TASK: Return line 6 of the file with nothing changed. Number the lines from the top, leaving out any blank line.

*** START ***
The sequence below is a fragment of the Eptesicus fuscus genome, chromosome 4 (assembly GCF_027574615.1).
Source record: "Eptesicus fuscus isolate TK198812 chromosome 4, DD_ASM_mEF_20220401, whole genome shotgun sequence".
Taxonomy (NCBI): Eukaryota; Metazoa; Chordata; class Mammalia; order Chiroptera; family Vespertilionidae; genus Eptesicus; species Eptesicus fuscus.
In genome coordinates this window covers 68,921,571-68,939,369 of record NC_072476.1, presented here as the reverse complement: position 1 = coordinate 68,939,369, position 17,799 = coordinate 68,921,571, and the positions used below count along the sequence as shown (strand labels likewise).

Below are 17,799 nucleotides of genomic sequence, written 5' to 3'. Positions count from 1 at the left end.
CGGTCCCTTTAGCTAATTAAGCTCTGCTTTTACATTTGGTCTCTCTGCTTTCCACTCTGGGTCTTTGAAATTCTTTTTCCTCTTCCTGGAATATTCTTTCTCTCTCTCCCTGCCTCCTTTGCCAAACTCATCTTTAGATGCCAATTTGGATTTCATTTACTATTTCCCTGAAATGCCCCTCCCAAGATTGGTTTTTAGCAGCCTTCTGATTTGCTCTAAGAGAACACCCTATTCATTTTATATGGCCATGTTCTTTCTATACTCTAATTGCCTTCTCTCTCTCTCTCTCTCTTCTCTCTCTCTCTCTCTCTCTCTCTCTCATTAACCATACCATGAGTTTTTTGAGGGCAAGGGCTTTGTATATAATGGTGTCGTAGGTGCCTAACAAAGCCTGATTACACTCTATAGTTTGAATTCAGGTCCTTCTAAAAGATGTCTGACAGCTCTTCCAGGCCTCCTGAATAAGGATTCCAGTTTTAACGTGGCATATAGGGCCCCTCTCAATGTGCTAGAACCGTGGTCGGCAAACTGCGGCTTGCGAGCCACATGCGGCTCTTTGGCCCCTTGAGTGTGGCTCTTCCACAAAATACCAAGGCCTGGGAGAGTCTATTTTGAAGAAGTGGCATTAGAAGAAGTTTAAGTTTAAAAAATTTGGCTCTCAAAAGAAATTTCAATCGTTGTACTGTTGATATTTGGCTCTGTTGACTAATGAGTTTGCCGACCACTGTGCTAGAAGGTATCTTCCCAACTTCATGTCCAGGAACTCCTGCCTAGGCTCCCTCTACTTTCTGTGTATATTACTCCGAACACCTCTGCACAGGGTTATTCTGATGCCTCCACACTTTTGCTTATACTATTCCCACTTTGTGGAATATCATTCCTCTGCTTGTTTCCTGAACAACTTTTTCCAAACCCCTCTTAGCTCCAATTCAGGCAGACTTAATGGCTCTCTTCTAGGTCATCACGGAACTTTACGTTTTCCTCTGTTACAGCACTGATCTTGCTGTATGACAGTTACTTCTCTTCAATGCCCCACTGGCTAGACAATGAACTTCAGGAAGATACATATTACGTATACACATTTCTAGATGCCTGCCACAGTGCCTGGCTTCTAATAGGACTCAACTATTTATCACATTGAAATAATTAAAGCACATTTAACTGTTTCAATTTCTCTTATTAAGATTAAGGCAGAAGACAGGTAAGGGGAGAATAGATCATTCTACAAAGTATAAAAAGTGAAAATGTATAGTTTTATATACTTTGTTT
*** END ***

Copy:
CGGTCCCTTTAGCTAATTAAGCTCTGCTTTTACATTTGGTCTCTCTGCTTTCCACTCTGGGTCTTTGAAATTCTTTTTCCTCTTCCTGGAATATTCTTTCTCTCTCTCCCTGCCTCCTTTGCCAAACTCATCTTTAGATGCCAATTTGGATTTCATTTACTATTTCCCTGAAATGCCCCTCCCAAGATTGGTTTTTAGCAGCCTTCTGATTTGCTCTAAGAGAACACCCTATTCATTTTATATGGCCATGTTCTTTCTATACTCTAATTGCCTTCTCTCTCTCTCTCTCTCTTCTCTCTCTCTCTCTCTCTCTCTCTCTCATTAACCATACCATGAGTTTTTTGAGGGCAAGGGCTTTGTATATAATGGTGTCGTAGGTGCCTAACAAAGCCTGATTACACTCTATAGTTTGAATTCAGGTCCTTCTAAAAGATGTCTGACAGCTCTTCCAGGCCTCCTGAATAAGGATTCCAGTTTTAACGTGGCATATAGGGCCCCTCTCAATGTGCTAGAACCGTGGTCGGCAAACTGCGGCTTGCGAGCCACATGCGGCTCTTTGGCCCCTTGAGTGTGGCTCTTCCACAAAATACCAAGGCCTGGGAGAGTCTATTTTGAAGAAGTGGCATTAGAAGAAGTTTAAGTTTAAAAAATTTGGCTCTCAAAAGAAATTTCAATCGTTGTACTGTTGATATTTGGCTCTGTTGACTAATGAGTTTGCCGACCACTGTGCTAGAAGGTATCTTCCCAACTTCATGTCCAGGAACTCCTGCCTAGGCTCCCTCTACTTTCTGTGTATATTACTCCGAACACCTCTGCACAGGGTTATTCTGATGCCTCCACACTTTTGCTTATACTATTCCCACTTTGTGGAATATCATTCCTCTGCTTGTTTCCTGAACAACTTTTTCCAAACCCCTCTTAGCTCCAATTCAGGCAGACTTAATGGCTCTCTTCTAGGTCATCACGGAACTTTACGTTTTCCTCTGTTACAGCACTGATCTTGCTGTATGACAGTTACTTCTCTTCAATGCCCCACTGGCTAGACAATGAACTTCAGGAAGATACATATTACGTATACACATTTCTAGATGCCTGCCACAGTGCCTGGCTTCTAATAGGACTCAACTATTTATCACATTGAAATAATTAAAGCACATTTAACTGTTTCAATTTCTCTTATTAAGATTAAGGCAGAAGACAGGTAAGGGGAGAATAGATCATTCTACAAAGTATAAAAAGTGAAAATGTATAGTTTTATATACTTTGTTT